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Poison ivy, poison oak, and poison sumac are native American plants. These plants cause an allergic reaction in most people who are exposed to them. To be allergic to poison ivy, you must come in contact with the plant once for sensitization to the oils to happen. This means that next time contact with the plant happens, a reaction may happen 24 to 72 hours after exposure. An allergic reaction can’t be spread from one person to another by touching the blisters or from the fluid inside the blisters. But, it can be spread if the plant oils remain on the skin, clothes, or shoes.
The resin in the plants contains an oily substance called urushiol. Urushiol is easily passed from the plants to other objects. These include tools and animals. This chemical can remain active for a year or longer. It is important to know that the oils can be passed from clothing, pets, or smoke from a burning plant.
The allergic reaction to poison ivy, poison oak, or poison sumac is usually contact dermatitis. This may happen 24 to 72 hours after exposure. The dermatitis is characterized by bumps and blisters that itch. Sometimes, swelling happens in the area of contact. Eventually, the blisters break, ooze, and then crust over.
Diagnosis is usually based on a medical history and physical exam.
There is no cure for the reaction once the rash starts. Avoiding the plants is the best treatment. It is very important to learn what the plants look like and to not touch them.
If you have already come in contact with the plants, remove the oils from your skin as soon as possible. Do this by washing with ordinary soap. Repeat the cleaning with the soap 3 times. There are also alcohol-based wipes that help remove the oils. Also wash all clothes and shoes because the oils can remain on them.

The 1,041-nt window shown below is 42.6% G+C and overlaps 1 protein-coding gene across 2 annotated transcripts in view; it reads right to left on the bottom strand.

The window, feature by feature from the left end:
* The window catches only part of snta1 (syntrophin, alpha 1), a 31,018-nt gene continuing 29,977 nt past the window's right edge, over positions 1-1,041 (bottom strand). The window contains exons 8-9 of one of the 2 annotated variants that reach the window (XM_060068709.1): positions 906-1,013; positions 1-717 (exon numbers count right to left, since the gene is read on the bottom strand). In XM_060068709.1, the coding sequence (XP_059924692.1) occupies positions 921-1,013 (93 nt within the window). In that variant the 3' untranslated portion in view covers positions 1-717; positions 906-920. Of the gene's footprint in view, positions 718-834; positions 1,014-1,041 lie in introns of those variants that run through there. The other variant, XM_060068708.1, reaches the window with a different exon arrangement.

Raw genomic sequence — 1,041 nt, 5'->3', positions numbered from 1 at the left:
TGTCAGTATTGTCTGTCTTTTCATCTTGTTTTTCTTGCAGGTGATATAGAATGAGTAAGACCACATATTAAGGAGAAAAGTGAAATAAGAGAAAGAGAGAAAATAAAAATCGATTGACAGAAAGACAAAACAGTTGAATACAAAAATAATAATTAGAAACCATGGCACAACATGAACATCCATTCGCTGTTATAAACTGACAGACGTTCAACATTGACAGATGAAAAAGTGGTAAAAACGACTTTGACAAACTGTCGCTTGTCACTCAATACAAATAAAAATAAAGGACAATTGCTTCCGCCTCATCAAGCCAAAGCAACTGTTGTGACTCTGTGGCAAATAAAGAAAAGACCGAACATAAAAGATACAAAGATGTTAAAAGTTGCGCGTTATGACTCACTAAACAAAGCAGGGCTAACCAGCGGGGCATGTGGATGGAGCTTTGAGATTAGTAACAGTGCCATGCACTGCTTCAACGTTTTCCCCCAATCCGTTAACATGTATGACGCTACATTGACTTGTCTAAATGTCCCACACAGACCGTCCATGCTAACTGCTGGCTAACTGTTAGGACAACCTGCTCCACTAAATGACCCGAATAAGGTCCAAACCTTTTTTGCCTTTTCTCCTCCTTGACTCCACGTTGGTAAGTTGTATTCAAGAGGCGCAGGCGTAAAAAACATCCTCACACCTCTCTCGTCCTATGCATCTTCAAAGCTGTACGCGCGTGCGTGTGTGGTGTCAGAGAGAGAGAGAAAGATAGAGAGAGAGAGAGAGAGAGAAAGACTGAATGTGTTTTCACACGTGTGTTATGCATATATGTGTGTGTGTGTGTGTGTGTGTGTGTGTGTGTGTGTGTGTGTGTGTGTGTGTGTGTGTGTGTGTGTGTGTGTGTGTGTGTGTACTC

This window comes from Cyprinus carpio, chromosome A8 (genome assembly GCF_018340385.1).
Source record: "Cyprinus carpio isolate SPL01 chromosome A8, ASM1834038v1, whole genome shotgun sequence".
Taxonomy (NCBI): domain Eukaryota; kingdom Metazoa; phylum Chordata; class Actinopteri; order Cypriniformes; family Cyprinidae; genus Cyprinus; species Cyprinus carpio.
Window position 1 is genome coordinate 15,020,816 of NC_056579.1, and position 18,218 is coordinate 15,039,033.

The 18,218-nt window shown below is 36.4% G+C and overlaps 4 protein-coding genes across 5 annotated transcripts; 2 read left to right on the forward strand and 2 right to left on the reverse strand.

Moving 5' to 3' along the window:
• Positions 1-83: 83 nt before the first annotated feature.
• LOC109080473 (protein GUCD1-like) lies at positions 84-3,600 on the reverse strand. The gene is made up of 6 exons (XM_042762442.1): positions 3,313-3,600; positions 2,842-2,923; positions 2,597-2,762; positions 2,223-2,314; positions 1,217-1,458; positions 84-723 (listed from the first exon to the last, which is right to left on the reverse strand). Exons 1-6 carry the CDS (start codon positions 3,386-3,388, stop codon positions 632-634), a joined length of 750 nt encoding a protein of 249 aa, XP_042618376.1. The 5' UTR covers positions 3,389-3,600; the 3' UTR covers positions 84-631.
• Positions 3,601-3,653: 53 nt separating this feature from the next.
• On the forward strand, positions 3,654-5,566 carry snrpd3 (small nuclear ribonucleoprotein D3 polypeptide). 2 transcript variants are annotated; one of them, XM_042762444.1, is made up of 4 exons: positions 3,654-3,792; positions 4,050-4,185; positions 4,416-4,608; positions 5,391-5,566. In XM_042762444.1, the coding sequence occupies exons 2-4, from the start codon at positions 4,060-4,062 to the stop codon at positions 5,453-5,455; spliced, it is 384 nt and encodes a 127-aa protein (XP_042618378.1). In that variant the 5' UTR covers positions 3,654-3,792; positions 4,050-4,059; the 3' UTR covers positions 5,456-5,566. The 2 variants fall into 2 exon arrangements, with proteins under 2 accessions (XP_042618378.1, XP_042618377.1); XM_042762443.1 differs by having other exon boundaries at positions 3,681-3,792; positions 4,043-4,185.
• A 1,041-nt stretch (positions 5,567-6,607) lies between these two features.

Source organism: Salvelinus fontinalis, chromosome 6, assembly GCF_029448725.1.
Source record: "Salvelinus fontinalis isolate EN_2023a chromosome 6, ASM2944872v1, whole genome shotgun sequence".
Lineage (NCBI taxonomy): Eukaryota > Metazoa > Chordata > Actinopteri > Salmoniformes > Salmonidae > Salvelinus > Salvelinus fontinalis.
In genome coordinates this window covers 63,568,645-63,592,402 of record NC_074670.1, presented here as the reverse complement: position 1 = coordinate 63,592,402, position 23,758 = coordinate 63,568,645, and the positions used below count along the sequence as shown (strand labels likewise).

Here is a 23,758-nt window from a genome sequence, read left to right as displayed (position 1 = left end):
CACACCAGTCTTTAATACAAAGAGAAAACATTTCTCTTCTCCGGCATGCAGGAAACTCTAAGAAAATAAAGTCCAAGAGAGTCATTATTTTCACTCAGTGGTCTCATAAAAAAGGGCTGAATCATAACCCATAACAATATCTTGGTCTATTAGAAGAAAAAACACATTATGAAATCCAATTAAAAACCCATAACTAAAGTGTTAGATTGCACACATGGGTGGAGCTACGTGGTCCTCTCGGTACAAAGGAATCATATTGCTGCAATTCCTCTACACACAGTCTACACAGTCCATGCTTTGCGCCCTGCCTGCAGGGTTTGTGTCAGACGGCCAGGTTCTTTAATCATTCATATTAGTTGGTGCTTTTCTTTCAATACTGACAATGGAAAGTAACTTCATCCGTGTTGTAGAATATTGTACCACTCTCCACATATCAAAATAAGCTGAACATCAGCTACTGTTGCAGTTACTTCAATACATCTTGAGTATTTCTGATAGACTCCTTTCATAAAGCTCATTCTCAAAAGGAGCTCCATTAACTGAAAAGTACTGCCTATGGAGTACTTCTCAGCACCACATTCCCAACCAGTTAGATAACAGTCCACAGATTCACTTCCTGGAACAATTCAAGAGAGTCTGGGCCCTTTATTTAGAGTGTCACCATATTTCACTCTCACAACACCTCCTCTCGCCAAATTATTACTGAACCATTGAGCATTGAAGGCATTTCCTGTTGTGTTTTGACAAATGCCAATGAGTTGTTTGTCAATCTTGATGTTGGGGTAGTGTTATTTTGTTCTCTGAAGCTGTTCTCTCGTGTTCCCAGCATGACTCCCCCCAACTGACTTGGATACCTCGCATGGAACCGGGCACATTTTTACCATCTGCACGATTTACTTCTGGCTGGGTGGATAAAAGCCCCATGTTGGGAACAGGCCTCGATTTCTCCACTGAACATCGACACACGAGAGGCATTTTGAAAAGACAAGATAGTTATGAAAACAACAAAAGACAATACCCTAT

For the itching, your healthcare provider may recommend over-the-counter creams, such as calamine lotion. He or she may also recommend bathing in a baking soda or colloidal oatmeal bath. These can be bought at your local drugstore. Sometimes your healthcare provider will prescribe a topical cortisone containing cream or medicine to take by mouth for the itching. Oral steroids are commonly used along with oral antihistamines.
Tell your healthcare provider if you have a temperature over 100°F (38°C) and the blisters and rash are on your face, in your eyes, near your genitals, or all over your body. After a medical history and physical, your healthcare provider may prescribe a steroid cream, pills, or injection to help with the swelling and itching.
In some cases, a severe reaction that causes swelling or trouble with breathing or swallowing may happen. If this happens, get treatment right away. This is an emergency.
Be sure to follow recommendations for preventing an allergic reaction to these plants by avoiding exposure.
While most allergic reactions to poison ivy, poison oak, or poison sumac are easily managed at home, you should call your healthcare provider right away if:
Call 911 or go to the emergency room if:
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